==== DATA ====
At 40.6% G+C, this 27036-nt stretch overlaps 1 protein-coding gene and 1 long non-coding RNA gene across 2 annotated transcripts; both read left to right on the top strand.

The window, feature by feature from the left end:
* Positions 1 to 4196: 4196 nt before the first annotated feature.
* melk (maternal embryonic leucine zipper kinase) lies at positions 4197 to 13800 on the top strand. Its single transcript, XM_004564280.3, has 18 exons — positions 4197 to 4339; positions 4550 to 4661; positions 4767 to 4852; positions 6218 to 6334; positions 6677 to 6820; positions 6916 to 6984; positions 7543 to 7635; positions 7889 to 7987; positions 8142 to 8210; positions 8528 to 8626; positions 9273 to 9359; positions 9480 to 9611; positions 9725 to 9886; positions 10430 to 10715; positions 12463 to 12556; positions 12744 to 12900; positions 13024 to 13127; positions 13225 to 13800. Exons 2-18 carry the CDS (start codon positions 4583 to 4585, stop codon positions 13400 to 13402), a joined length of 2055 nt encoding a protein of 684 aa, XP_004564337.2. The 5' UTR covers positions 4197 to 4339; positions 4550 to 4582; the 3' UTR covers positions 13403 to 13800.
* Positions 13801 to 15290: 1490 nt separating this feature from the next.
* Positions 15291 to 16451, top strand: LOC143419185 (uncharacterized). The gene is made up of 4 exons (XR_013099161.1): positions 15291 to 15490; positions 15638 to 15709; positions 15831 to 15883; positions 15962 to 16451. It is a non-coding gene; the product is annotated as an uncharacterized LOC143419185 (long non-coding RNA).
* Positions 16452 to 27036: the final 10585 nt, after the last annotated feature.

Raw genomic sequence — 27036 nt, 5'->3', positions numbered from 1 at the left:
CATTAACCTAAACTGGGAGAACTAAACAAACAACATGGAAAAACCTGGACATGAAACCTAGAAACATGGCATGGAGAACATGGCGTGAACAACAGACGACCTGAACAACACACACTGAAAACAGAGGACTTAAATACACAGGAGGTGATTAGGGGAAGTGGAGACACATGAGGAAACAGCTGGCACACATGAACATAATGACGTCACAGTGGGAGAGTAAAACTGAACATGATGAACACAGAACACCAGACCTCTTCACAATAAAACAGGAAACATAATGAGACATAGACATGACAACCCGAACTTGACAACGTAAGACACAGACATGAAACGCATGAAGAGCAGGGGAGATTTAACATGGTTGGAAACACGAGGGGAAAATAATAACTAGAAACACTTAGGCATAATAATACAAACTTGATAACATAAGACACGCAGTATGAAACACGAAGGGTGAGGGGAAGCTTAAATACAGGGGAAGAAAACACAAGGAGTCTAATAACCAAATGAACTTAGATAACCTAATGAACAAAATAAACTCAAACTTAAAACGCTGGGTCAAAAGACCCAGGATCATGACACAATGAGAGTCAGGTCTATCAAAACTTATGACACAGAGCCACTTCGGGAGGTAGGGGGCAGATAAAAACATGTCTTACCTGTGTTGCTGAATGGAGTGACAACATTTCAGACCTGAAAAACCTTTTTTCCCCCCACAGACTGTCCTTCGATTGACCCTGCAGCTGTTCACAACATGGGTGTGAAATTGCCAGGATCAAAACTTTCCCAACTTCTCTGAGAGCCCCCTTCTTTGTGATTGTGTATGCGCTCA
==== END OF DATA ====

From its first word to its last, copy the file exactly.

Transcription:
At 40.6% G+C, this 27036-nt stretch overlaps 1 protein-coding gene and 1 long non-coding RNA gene across 2 annotated transcripts; both read left to right on the top strand.

The window, feature by feature from the left end:
* Positions 1 to 4196: 4196 nt before the first annotated feature.
* melk (maternal embryonic leucine zipper kinase) lies at positions 4197 to 13800 on the top strand. Its single transcript, XM_004564280.3, has 18 exons — positions 4197 to 4339; positions 4550 to 4661; positions 4767 to 4852; positions 6218 to 6334; positions 6677 to 6820; positions 6916 to 6984; positions 7543 to 7635; positions 7889 to 7987; positions 8142 to 8210; positions 8528 to 8626; positions 9273 to 9359; positions 9480 to 9611; positions 9725 to 9886; positions 10430 to 10715; positions 12463 to 12556; positions 12744 to 12900; positions 13024 to 13127; positions 13225 to 13800. Exons 2-18 carry the CDS (start codon positions 4583 to 4585, stop codon positions 13400 to 13402), a joined length of 2055 nt encoding a protein of 684 aa, XP_004564337.2. The 5' UTR covers positions 4197 to 4339; positions 4550 to 4582; the 3' UTR covers positions 13403 to 13800.
* Positions 13801 to 15290: 1490 nt separating this feature from the next.
* Positions 15291 to 16451, top strand: LOC143419185 (uncharacterized). The gene is made up of 4 exons (XR_013099161.1): positions 15291 to 15490; positions 15638 to 15709; positions 15831 to 15883; positions 15962 to 16451. It is a non-coding gene; the product is annotated as an uncharacterized LOC143419185 (long non-coding RNA).
* Positions 16452 to 27036: the final 10585 nt, after the last annotated feature.

Raw genomic sequence — 27036 nt, 5'->3', positions numbered from 1 at the left:
CATTAACCTAAACTGGGAGAACTAAACAAACAACATGGAAAAACCTGGACATGAAACCTAGAAACATGGCATGGAGAACATGGCGTGAACAACAGACGACCTGAACAACACACACTGAAAACAGAGGACTTAAATACACAGGAGGTGATTAGGGGAAGTGGAGACACATGAGGAAACAGCTGGCACACATGAACATAATGACGTCACAGTGGGAGAGTAAAACTGAACATGATGAACACAGAACACCAGACCTCTTCACAATAAAACAGGAAACATAATGAGACATAGACATGACAACCCGAACTTGACAACGTAAGACACAGACATGAAACGCATGAAGAGCAGGGGAGATTTAACATGGTTGGAAACACGAGGGGAAAATAATAACTAGAAACACTTAGGCATAATAATACAAACTTGATAACATAAGACACGCAGTATGAAACACGAAGGGTGAGGGGAAGCTTAAATACAGGGGAAGAAAACACAAGGAGTCTAATAACCAAATGAACTTAGATAACCTAATGAACAAAATAAACTCAAACTTAAAACGCTGGGTCAAAAGACCCAGGATCATGACACAATGAGAGTCAGGTCTATCAAAACTTATGACACAGAGCCACTTCGGGAGGTAGGGGGCAGATAAAAACATGTCTTACCTGTGTTGCTGAATGGAGTGACAACATTTCAGACCTGAAAAACCTTTTTTCCCCCCACAGACTGTCCTTCGATTGACCCTGCAGCTGTTCACAACATGGGTGTGAAATTGCCAGGATCAAAACTTTCCCAACTTCTCTGAGAGCCCCCTTCTTTGTGATTGTGTATGCGCTCA